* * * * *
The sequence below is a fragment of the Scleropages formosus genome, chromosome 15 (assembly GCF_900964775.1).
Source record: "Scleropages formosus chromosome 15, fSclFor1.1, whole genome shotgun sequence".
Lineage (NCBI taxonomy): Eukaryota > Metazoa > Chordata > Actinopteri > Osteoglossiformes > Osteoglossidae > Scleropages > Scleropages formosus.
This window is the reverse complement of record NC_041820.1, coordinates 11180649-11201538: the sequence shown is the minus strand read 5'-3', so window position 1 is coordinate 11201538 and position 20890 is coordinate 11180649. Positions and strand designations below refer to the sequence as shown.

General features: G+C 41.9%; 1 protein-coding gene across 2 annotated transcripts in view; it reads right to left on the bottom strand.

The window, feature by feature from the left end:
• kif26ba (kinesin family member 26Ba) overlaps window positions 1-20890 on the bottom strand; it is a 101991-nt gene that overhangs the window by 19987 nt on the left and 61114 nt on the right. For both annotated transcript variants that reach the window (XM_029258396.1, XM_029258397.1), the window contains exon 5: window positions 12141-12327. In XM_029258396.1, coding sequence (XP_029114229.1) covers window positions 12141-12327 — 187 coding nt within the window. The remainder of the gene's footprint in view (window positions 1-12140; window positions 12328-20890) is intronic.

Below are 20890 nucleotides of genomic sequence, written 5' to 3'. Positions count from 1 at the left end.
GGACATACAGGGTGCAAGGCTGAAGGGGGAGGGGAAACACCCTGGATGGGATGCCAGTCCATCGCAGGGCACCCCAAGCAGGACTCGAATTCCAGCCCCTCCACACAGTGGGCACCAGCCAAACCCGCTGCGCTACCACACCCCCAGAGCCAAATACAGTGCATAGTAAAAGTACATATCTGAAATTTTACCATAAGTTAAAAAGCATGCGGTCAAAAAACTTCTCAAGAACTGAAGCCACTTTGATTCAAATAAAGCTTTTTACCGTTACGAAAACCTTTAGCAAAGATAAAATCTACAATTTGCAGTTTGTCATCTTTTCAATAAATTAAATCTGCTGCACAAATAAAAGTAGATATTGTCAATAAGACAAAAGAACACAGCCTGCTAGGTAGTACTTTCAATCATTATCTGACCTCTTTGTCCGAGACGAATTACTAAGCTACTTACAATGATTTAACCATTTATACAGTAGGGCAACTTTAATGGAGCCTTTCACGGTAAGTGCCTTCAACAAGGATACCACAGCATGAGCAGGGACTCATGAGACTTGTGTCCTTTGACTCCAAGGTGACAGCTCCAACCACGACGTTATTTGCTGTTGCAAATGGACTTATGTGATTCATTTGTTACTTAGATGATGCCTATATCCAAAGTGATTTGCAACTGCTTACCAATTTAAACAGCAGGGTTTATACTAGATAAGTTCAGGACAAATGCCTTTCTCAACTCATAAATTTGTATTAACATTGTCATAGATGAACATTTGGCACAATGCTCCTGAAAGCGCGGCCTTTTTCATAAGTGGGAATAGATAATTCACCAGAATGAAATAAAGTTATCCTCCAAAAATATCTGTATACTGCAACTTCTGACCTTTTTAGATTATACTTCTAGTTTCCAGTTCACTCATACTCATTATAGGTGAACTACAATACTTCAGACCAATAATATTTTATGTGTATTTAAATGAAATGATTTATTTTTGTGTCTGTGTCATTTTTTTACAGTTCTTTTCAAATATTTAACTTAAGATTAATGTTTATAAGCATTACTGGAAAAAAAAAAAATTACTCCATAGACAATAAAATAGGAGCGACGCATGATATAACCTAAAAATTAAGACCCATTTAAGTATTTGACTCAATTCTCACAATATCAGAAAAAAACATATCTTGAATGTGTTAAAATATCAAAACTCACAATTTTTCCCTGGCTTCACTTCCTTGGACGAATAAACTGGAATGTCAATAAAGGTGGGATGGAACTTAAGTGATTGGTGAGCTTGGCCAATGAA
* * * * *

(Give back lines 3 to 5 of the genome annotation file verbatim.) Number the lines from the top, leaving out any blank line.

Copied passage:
Lineage (NCBI taxonomy): Eukaryota > Metazoa > Chordata > Actinopteri > Osteoglossiformes > Osteoglossidae > Scleropages > Scleropages formosus.
This window is the reverse complement of record NC_041820.1, coordinates 11180649-11201538: the sequence shown is the minus strand read 5'-3', so window position 1 is coordinate 11201538 and position 20890 is coordinate 11180649. Positions and strand designations below refer to the sequence as shown.

General features: G+C 41.9%; 1 protein-coding gene across 2 annotated transcripts in view; it reads right to left on the bottom strand.